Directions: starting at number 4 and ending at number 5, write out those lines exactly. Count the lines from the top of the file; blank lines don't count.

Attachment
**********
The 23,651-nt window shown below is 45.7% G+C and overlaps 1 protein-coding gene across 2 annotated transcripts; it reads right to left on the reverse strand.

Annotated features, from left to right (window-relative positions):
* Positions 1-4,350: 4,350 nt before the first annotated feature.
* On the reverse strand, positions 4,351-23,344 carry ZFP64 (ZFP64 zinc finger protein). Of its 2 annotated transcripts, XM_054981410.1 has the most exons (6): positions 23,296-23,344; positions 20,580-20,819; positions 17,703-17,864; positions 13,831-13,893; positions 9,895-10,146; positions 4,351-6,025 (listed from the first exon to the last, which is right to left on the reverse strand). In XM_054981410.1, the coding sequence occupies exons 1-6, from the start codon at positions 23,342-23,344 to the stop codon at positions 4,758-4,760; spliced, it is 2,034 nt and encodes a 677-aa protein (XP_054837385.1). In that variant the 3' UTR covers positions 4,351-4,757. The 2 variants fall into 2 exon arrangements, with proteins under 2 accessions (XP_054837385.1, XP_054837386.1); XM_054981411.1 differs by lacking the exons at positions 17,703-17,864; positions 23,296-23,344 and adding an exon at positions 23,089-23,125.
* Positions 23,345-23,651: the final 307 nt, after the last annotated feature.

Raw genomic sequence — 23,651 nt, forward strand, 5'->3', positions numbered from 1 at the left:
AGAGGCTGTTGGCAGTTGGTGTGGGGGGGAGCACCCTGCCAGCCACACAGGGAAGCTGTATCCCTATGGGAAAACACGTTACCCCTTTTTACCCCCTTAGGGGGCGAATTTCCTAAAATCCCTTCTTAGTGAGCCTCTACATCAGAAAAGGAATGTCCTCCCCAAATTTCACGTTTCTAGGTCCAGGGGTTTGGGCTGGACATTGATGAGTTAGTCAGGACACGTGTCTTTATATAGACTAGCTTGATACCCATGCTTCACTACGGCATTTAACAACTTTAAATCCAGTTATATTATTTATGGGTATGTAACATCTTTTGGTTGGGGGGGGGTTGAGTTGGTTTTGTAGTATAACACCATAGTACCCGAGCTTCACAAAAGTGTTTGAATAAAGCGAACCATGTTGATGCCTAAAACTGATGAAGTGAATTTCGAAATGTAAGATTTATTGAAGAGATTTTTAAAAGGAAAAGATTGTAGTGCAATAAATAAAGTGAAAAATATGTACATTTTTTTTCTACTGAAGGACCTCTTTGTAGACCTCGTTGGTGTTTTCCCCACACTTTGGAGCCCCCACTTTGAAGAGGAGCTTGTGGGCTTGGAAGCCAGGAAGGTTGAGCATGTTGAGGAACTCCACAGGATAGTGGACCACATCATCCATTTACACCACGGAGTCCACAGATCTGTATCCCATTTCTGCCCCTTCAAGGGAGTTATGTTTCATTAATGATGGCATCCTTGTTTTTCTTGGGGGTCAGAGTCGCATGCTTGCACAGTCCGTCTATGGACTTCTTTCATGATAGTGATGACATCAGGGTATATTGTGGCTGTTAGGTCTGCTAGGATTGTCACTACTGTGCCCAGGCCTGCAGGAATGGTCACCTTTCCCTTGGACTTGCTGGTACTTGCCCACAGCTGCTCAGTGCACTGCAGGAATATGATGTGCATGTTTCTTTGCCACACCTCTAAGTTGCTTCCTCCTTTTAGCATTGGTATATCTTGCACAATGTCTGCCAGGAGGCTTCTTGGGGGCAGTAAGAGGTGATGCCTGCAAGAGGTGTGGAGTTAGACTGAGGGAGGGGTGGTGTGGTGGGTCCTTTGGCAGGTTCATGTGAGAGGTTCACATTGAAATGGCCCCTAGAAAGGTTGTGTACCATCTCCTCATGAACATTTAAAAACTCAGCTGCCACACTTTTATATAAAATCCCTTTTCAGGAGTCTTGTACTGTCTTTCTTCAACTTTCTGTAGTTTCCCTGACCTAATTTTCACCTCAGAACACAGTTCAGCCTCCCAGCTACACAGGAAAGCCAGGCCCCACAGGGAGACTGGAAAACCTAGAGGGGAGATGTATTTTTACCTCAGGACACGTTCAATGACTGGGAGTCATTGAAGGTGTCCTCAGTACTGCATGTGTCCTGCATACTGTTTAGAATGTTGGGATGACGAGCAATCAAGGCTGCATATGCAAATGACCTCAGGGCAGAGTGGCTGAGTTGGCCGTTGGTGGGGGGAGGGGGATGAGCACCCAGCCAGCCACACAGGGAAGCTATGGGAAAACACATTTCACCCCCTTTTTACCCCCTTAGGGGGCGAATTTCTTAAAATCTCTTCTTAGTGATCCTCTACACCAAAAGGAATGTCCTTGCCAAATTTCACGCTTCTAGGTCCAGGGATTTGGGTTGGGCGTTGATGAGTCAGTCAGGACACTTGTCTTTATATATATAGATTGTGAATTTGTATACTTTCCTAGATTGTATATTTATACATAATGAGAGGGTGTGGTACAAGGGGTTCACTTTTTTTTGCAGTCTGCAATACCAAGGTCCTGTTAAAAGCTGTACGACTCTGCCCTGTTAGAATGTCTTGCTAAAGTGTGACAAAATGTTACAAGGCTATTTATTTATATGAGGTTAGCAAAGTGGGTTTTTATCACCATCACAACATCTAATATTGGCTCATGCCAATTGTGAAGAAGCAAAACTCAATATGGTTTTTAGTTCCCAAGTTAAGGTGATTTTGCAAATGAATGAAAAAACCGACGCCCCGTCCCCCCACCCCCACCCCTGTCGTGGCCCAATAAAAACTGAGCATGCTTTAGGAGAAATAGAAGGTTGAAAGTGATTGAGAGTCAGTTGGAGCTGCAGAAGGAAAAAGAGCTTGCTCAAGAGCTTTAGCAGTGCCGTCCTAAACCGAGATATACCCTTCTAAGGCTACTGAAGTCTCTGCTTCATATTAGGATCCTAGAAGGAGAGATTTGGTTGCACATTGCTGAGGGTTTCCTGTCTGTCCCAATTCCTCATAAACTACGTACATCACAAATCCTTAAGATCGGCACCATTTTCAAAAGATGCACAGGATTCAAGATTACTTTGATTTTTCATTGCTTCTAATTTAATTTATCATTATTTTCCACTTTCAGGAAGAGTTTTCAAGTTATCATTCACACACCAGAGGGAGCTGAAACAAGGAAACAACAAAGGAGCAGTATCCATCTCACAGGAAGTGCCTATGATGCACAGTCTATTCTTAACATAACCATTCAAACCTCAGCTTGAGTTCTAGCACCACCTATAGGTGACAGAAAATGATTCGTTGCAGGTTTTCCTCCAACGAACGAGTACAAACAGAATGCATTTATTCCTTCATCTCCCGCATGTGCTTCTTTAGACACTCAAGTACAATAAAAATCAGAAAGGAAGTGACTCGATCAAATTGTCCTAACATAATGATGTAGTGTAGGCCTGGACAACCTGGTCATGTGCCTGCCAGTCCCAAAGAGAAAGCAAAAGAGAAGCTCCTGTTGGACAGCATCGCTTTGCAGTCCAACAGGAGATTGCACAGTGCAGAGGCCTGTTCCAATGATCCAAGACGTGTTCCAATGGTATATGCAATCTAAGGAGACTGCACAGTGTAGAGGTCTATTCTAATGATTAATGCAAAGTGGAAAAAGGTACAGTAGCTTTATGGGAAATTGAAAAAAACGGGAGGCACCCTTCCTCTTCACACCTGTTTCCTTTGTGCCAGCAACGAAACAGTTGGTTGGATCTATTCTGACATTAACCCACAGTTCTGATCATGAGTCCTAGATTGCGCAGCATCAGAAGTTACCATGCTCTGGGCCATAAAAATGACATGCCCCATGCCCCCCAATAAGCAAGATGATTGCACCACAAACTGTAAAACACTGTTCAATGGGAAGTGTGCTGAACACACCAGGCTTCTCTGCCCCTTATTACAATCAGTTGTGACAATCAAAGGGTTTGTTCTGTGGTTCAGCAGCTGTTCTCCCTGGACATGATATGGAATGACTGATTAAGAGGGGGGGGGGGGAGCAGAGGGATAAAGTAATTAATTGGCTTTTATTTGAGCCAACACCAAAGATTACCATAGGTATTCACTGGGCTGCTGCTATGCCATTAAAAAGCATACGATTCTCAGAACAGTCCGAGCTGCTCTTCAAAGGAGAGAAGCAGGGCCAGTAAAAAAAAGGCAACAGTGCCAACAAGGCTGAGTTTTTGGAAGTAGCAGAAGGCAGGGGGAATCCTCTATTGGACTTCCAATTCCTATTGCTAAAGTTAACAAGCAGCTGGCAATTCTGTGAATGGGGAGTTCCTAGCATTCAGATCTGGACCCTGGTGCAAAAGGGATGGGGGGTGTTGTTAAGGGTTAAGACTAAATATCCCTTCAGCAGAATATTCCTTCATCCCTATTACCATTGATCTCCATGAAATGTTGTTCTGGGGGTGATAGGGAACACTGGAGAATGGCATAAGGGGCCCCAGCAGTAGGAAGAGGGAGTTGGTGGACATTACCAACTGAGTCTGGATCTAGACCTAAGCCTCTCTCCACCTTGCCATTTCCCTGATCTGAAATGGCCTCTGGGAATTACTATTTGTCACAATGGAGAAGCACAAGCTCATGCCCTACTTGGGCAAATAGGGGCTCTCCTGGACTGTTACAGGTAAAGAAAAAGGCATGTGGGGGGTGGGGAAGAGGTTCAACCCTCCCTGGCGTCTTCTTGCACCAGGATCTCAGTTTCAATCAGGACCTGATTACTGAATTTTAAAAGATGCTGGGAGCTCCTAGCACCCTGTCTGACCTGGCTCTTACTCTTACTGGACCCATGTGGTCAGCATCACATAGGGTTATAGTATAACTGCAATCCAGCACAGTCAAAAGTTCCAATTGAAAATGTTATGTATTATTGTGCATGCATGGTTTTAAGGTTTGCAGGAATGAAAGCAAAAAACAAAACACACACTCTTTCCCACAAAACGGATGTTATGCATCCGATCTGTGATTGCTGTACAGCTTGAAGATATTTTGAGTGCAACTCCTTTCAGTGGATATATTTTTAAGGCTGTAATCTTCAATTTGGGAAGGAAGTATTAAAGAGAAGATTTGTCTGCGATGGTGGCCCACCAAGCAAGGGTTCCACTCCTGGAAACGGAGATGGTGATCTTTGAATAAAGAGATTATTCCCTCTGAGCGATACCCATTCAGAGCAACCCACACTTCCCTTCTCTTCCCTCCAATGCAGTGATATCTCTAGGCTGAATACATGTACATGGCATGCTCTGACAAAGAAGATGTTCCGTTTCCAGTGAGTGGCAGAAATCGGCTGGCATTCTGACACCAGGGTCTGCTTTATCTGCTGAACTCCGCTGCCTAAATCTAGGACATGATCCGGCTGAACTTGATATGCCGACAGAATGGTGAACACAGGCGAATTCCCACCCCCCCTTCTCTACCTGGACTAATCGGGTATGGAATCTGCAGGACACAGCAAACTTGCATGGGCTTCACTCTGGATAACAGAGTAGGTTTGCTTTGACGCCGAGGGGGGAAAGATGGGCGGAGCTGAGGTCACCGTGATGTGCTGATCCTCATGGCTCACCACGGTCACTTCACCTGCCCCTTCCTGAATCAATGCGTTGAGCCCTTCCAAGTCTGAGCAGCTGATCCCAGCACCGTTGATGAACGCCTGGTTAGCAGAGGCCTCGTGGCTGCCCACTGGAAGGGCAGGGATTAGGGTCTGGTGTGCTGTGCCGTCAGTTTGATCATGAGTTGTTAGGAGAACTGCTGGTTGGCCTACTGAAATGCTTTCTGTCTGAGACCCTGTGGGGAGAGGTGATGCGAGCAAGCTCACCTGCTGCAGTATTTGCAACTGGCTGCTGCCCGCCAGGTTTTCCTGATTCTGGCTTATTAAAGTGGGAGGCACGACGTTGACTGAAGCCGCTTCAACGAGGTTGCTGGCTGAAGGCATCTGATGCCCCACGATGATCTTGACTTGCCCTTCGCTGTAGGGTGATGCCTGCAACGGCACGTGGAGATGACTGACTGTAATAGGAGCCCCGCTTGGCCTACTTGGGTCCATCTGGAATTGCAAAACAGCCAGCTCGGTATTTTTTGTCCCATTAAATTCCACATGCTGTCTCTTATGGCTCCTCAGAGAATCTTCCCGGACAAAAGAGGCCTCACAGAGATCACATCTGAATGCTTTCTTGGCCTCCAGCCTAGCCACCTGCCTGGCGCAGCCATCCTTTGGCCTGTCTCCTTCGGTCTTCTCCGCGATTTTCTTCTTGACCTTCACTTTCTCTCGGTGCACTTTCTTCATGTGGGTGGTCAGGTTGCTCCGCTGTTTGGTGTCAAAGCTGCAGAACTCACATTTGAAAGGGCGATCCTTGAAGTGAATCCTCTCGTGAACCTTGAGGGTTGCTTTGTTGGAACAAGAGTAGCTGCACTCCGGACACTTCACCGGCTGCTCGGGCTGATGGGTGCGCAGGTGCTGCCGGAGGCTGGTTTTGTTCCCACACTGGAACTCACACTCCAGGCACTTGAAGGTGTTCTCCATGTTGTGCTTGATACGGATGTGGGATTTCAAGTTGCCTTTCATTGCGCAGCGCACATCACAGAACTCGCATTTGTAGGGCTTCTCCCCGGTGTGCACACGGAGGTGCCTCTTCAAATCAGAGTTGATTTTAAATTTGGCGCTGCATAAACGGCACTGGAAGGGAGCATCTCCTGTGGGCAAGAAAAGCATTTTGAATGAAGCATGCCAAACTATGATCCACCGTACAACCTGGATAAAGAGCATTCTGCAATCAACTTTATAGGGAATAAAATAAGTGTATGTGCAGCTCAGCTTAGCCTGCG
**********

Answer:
* On the reverse strand, positions 4,351-23,344 carry ZFP64 (ZFP64 zinc finger protein). Of its 2 annotated transcripts, XM_054981410.1 has the most exons (6): positions 23,296-23,344; positions 20,580-20,819; positions 17,703-17,864; positions 13,831-13,893; positions 9,895-10,146; positions 4,351-6,025 (listed from the first exon to the last, which is right to left on the reverse strand). In XM_054981410.1, the coding sequence occupies exons 1-6, from the start codon at positions 23,342-23,344 to the stop codon at positions 4,758-4,760; spliced, it is 2,034 nt and encodes a 677-aa protein (XP_054837385.1). In that variant the 3' UTR covers positions 4,351-4,757. The 2 variants fall into 2 exon arrangements, with proteins under 2 accessions (XP_054837385.1, XP_054837386.1); XM_054981411.1 differs by lacking the exons at positions 17,703-17,864; positions 23,296-23,344 and adding an exon at positions 23,089-23,125.
* Positions 23,345-23,651: the final 307 nt, after the last annotated feature.